The decline and fall of Venezuela’s oil industry essentially begins with its nationalization in 1976, a time of booming crude prices and rising resource nationalism. President Carlos Andrés Pérez sought a much greater role for the state over the economy and especially wanted to use the country’s fast-growing oil wealth to turbocharge development. That year, to gain full national control over the oil fields, Caracas banished foreign oil firms and created a new, state-run oil monopoly called Petróleos de Venezuela (PDVSA). The moves marked the capstone to Pérez Alfonso’s decades-long dream of Venezuela grabbing full control of its destiny. It was also the logical outcome of the widely held belief that the country’s oil, discovered in 1922 on the shores of Lake Maracaibo, was national patrimony.
At first, Venezuela’s state-owned oil company stood out from peers such as Petróleos Mexicanos in many ways. A large number of its executives, for example, had previously worked for foreign companies in the country and imbued the new firm with a business-oriented outlook and a high degree of professionalism. PDVSA had a lean workforce, an efficient cost structure, and a global outlook: A decade after its creation, the company acquired half of Citgo, the big U.S. refiner, and stakes in a pair of European refineries.
Yet none of these assets proved much help when a global oil glut in the mid-1980s depressed prices and hammered the national economy. OPEC members struggled to prop up prices by cutting back output. By the middle of the decade, Venezuelan production had fallen below 2 million barrels a day, or about 50 percent less than during the heyday right before nationalization.
When oil is cheap, it becomes very tempting for countries to pump more crude — even if that extra production ends up keeping prices low. And so, to right the reeling Venezuelan economy in the early 1990s, the government sought to reopen the oil industry to international companies. The outsiders would be especially useful in accessing Venezuela’s mother lode, the Orinoco heavy oil belt, which holds more than a trillion barrels of tarlike bitumen. Unlike regular light crude oil, which can be pumped straight out of the ground and sold as is, heavy oil is more difficult to extract and then needs to be upgraded to something resembling liquid oil before sale. Doing all that takes the kind of cash and sophisticated know-how PDVSA lacked at the time.
By the mid-1990s, international firms, including Chevron and ConocoPhillips, had moved back into the country and were hard at work unlocking Venezuela’s massive heavy oil deposits. But in 1998, the price of oil collapsed again, dipping to $10 a barrel. The impact on Venezuela — which, like many oil-rich countries, had never managed to diversify its economy despite a bout of reform efforts in the 1970s — was severe, given that petroleum exports then represented about one-third of the state’s revenues. Then along came Chávez, a former army lieutenant colonel who’d served time in prison for an abortive coup attempt in 1992. He won the 1998 presidential election on the promise to reshape and restore Venezuela’s reeling economy.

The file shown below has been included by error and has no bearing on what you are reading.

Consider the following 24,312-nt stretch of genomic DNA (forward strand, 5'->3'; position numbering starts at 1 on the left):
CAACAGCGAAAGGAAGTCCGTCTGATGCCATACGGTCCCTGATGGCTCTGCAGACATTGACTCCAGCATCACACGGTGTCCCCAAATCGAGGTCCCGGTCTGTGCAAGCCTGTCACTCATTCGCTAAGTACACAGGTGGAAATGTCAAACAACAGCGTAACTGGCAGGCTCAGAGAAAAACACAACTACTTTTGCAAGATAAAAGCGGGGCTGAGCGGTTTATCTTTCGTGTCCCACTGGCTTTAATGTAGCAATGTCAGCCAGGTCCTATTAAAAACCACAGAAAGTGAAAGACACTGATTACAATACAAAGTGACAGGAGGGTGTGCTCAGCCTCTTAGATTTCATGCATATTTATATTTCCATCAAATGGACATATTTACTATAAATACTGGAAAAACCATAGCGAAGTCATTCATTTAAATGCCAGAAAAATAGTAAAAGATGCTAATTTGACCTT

Among his first targets: the technocrats at PDVSA, especially the company’s deeply knowledgeable then-chairman and CEO, Luis Giusti, who’d led the drive to reopen the country’s oil sector. “Chávez saw Giusti as a potential rival. In fact, Chávez used the slogan ‘PDVSA is part of a state within a state,’” said Juan Fernández, a former PDVSA manager who would also fall afoul of the strongman. Giusti, alarmed by Chávez’s plans for the oil company, resigned just as he took office in early 1999; he was then replaced by a revolving cast of political appointees. The departure of Giusti, who’d spent three decades in the Venezuelan oil business and had won international plaudits for overhauling and modernizing the state-run firm since taking over in 1994, would prove to be bad news for PDVSA’s fortunes.
Chávez’s goal was to exert control of PDVSA and maximize its revenue, which he needed to fund his socialist agenda. But achieving the latter required cooperating with the rest of OPEC, which, as in the 1980s, wanted to cut production in order to raise prices. The problem for Chávez was that many of the PDVSA’s then-managers wanted to increaseproduction, by continuing the development of Venezuela’s technically challenging heavy oil fields. To do so, they needed to reinvest more of the company’s earnings rather than hand them all over to the government. So the managers had to go.
Unfortunately for Venezuela, Chávez — like many of the people he appointed to run PDVSA — knew nothing about the business that was so central to the country’s prosperity. “He was ignorant about everything to do with oil, everything to do with geology, engineering, the economics of oil,” said Pedro Burelli, a former PDVSA board member who left the company when Chávez took power. “His was a completely encyclopedic ignorance.”
But Chávez wasn’t the type to let that stop him. In 2001, the former paratrooper pushed through a new energy law that jacked up the royalties foreign oil firms would have to pay the government. It also mandated that PDVSA would lead all new oil exploration and production; foreign firms could only hold minority stakes in whatever partnerships they struck with the national company.

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This article originally appeared in the July 2018 issue of Foreign Policy magazine.